Electro-thermal propulsion systems are those systems in which electrical energy is used to heat propellants, thus producing thrust.
Arcjets can be used to heat the propellants. In an arcjet, the propellant is heated by an electrical arc discharge.
The arcjet consists of a cathode and an anode, a constriction channel, nozzle and propellant injector. The arc in the arcjet is nothing but a beam of electrons that is emitted from the tip of the cathode and collected at the positively biased nozzle (anode).
Between the cathode and anode there is a narrow passageway called the constrictor. The electric field between the anode and the cathode causes the electrons to accelerate in the direction of anode (due to the attraction of the anode).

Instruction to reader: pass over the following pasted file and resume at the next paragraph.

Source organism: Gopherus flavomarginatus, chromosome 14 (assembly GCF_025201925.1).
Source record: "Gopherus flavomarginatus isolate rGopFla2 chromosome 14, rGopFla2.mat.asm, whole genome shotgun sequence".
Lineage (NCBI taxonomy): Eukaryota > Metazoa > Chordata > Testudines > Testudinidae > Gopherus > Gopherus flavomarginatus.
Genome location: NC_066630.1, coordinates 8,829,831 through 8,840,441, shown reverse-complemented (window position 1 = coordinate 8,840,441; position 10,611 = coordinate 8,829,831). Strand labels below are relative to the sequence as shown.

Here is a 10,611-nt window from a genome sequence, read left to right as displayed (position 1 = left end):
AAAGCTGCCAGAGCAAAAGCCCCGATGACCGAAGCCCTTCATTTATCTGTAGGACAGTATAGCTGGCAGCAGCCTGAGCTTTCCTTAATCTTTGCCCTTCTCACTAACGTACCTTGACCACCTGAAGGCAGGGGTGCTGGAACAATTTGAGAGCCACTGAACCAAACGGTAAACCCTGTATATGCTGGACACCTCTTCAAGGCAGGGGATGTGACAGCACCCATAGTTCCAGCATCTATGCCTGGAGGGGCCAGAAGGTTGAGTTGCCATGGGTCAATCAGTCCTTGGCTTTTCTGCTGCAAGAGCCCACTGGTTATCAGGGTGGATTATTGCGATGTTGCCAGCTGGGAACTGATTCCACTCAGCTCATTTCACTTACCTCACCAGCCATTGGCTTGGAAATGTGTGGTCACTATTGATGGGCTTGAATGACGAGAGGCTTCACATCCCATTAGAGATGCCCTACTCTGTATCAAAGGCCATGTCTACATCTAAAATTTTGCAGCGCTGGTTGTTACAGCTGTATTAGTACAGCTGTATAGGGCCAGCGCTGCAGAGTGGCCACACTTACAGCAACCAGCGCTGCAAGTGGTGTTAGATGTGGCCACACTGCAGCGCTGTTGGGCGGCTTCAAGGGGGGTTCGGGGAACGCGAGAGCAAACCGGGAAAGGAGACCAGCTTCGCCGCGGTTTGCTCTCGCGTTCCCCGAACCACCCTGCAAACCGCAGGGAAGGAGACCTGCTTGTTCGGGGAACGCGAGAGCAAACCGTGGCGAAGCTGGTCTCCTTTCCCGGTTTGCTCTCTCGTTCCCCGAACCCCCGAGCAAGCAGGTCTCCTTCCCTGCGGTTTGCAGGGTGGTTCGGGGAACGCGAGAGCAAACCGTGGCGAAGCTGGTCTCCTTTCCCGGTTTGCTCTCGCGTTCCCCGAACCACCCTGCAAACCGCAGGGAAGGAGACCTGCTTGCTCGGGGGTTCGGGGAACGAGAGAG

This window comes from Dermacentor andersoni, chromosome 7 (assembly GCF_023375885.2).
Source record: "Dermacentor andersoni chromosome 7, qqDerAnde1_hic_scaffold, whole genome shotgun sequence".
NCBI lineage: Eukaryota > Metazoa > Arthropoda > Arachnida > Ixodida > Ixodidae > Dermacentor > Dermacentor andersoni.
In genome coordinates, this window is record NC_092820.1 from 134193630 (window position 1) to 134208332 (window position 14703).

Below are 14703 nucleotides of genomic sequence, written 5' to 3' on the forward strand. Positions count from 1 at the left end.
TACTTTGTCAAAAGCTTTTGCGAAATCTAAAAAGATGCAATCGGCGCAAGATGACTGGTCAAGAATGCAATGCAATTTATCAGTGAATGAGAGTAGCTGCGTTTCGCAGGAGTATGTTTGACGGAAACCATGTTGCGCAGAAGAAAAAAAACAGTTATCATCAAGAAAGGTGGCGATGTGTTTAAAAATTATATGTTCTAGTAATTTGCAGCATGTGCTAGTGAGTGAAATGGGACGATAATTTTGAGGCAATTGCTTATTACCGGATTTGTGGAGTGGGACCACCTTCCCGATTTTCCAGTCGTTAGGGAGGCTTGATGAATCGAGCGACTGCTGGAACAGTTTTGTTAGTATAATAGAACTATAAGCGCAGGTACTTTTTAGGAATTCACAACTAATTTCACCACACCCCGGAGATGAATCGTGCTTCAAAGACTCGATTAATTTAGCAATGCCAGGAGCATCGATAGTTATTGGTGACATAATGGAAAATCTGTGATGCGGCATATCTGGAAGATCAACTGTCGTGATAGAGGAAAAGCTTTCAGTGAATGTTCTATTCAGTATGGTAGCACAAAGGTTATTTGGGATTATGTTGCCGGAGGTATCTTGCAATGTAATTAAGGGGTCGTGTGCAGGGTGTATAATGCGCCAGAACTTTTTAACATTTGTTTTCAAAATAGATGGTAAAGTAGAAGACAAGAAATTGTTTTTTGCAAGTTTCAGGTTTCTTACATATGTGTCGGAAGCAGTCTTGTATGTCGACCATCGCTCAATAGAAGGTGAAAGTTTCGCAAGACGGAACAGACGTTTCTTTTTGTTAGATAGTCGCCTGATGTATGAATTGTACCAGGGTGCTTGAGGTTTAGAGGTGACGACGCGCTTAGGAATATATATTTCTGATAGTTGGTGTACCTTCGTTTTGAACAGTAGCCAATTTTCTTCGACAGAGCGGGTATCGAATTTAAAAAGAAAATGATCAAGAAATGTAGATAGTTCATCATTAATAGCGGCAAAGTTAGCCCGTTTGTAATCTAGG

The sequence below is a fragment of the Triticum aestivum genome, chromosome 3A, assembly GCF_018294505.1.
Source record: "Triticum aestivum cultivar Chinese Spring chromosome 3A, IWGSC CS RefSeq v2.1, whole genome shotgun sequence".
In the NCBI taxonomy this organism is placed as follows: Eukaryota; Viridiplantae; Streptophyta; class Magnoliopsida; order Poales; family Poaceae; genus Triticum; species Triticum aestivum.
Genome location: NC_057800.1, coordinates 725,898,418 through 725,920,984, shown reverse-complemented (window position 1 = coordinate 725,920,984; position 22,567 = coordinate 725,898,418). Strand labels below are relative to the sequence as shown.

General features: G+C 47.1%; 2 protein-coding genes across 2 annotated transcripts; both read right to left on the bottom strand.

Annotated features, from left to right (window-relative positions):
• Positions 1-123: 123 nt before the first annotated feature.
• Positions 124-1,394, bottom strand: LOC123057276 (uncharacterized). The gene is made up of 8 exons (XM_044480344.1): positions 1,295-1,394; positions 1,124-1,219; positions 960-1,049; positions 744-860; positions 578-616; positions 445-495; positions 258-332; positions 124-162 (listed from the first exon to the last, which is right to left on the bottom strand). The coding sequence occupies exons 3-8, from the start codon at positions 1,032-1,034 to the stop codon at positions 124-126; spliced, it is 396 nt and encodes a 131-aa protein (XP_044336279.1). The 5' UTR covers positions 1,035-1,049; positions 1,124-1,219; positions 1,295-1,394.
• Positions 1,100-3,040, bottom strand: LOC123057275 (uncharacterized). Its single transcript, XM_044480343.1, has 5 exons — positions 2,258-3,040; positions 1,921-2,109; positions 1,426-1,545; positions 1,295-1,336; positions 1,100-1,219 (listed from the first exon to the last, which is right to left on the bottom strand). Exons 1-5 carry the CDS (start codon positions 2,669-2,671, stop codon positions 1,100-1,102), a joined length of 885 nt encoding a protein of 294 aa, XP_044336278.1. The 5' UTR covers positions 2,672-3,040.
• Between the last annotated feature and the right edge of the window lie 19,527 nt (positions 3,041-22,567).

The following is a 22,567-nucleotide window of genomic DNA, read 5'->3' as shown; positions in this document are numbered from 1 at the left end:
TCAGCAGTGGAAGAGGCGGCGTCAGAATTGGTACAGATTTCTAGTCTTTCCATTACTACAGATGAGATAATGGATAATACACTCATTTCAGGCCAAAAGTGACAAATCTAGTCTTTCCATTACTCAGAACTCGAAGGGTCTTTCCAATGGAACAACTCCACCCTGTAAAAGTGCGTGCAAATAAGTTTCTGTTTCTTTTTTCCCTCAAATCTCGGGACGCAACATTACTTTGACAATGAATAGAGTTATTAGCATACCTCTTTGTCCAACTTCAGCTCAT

Gas is injected near the base of the cathode through injection ports with an azimuthal swirl. Azimuthal projections are projections onto a plane that is tangential to some reference point.
Prevents the arc from bending and touching the walls. Thus constrictor is prevented from melting.
Helps circulate the gas through the arc, which can have an effective temperature in excess of 15,000° C.
Stabilizes the arc.
Cools the electrodes and chamber walls.
Brings the gas into longer and more effective contact with the arc.
The arc gets superheated and the gas at the centerline of the constrictor is fully ionized. This gas heats the swirling boundary gas through radiation
Thus the centerline temperature of the gas is very high. The hot propellant is then accelerated out of the thruster through the expansion nozzle.
The next electric propulsion is the Electromagnetic propulsion.